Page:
Date of Award
Ph.D. in History
Arch Dalrymple III Department of History
Abstract: this dissertation seeks to interpret how the upper creeks used geographic corridors (i.e. rivers and overland paths) to the Gulf of Mexico to offset economic and military dominance from Carolina and Georgia during the eighteenth century. Not only did access to these channels assure their commercial and territorial integrity through the colonial and postcolonial periods, but they also facilitated and empowered specific lineages and factions among the creeks in general. These special interest groups presented a confusing array of political alignment and counter-alignment that permitted the creeks avenues to challenge the coercive effects of outside markets. This is not meant to suggest that the creeks operated on an equal playing field with colonizing powers (though they oftentimes held advantages), or were immune to entangling arrangements such as alluring debt-credit cycles, alcoholism, military conquest, resource scarcity, or political manipulation. Instead, the creeks demonstrated an acute awareness to changing circumstances and adjusted while still operating within a traditional cultural framework. Their willingness to engage outside markets in creatively fluid ways, frustrated colonizing powers eager to recruit their undivided loyalty. Conventionally termed the creek "policy of neutrality" was actually an intrinsic cultural characteristic that involved competing factions, families, and towns--each eagerly seeking their own respective beneficial interaction zones with outsiders. Contrary to some interpretations, creek "neutrality" was not a well-organized and executed inter-town policy initiative that sought commercial arrangements from multiple directions and sources, while simultaneously curbing Euro-American trade and territorial ambitions. Contrary evidence suggests that Euro-American efforts to effectively consolidate and manipulate trade and military alliances with these heterogeneous creek communities were instead complicated by the autonomy of town, faction, and lineal support structures that each vied for connections to advantageously located channels of commercial activity among the various competing nation-states that colonized their peripheries.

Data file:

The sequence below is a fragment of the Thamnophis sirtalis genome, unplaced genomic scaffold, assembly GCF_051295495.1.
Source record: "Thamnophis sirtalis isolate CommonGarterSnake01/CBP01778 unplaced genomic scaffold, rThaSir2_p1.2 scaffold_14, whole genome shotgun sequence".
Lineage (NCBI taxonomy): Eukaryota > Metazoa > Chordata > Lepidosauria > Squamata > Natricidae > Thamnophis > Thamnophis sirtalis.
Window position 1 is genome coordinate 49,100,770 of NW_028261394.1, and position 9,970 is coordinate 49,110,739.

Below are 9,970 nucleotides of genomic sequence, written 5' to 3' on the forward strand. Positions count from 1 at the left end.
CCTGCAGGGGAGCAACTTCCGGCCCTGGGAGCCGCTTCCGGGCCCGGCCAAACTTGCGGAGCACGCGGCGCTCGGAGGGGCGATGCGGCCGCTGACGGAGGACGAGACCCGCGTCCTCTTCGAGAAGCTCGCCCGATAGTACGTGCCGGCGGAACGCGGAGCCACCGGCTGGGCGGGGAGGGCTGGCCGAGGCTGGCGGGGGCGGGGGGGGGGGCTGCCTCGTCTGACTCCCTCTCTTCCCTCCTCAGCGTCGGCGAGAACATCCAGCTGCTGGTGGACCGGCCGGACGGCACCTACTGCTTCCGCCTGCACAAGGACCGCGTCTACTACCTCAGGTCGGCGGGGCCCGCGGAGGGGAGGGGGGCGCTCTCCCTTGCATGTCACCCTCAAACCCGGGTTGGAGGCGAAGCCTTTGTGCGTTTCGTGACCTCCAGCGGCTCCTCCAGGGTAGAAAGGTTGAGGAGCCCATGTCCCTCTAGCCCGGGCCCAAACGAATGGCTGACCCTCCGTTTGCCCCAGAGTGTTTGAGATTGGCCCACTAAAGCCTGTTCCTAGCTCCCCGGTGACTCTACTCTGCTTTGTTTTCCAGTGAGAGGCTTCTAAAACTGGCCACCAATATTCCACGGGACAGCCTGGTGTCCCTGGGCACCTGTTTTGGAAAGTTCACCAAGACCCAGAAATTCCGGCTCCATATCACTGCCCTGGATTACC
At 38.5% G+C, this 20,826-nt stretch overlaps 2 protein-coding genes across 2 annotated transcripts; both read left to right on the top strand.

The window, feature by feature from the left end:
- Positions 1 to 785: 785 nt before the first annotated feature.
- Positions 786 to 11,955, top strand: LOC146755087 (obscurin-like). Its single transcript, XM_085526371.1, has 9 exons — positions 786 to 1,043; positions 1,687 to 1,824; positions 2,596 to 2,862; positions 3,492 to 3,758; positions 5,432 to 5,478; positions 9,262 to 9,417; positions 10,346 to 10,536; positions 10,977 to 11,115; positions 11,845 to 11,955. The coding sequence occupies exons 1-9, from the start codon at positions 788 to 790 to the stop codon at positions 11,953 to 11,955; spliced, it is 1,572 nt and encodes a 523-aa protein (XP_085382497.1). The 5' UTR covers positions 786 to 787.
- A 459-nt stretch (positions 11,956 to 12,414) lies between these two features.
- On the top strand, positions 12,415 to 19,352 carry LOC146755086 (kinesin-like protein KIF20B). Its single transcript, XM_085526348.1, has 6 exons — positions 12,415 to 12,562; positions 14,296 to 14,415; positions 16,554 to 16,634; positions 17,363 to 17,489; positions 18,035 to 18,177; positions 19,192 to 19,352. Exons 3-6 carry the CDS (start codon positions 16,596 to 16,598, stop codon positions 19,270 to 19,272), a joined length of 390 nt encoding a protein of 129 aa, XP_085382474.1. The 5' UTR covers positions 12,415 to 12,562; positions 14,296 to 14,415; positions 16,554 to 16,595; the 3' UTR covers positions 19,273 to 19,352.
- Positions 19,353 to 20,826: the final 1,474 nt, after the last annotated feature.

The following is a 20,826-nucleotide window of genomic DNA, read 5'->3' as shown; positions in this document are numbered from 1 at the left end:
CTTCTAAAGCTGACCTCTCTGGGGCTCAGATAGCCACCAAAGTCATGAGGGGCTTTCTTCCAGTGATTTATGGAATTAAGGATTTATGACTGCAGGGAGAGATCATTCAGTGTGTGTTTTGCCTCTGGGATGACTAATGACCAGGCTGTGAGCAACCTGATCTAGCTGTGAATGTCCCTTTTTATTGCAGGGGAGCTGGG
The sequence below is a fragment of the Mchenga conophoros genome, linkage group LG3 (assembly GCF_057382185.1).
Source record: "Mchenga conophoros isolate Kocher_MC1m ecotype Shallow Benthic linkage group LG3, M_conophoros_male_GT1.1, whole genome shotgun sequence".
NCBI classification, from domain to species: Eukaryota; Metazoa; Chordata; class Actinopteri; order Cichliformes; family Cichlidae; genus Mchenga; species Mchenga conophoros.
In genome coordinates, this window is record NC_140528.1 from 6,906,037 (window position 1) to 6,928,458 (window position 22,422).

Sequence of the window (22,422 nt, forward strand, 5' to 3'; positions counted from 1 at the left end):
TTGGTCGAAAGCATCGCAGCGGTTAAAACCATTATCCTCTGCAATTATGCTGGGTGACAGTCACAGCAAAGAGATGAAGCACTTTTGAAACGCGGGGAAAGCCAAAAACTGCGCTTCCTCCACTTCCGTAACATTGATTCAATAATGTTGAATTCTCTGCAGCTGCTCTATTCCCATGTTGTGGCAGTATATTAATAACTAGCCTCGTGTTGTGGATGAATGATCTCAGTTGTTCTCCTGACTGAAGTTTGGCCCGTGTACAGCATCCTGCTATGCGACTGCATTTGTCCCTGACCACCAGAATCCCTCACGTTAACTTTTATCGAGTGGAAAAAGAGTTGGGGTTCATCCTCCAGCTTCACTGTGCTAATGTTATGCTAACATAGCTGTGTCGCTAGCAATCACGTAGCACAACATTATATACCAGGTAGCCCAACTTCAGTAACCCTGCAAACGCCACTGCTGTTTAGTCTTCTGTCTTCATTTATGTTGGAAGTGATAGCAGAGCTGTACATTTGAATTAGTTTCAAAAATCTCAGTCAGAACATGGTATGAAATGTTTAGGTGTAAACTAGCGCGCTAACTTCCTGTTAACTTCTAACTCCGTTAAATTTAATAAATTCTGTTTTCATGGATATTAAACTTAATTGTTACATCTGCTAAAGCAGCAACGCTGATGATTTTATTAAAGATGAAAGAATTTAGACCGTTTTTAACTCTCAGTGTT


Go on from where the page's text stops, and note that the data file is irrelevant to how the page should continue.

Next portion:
Harrell, Kevin T., "Creek Corridors Of Commerce: Converging Empires, Cultural Arbitration, And The Recourse Of Gulf Coast Trade" (2013). Electronic Theses and Dissertations. 1053.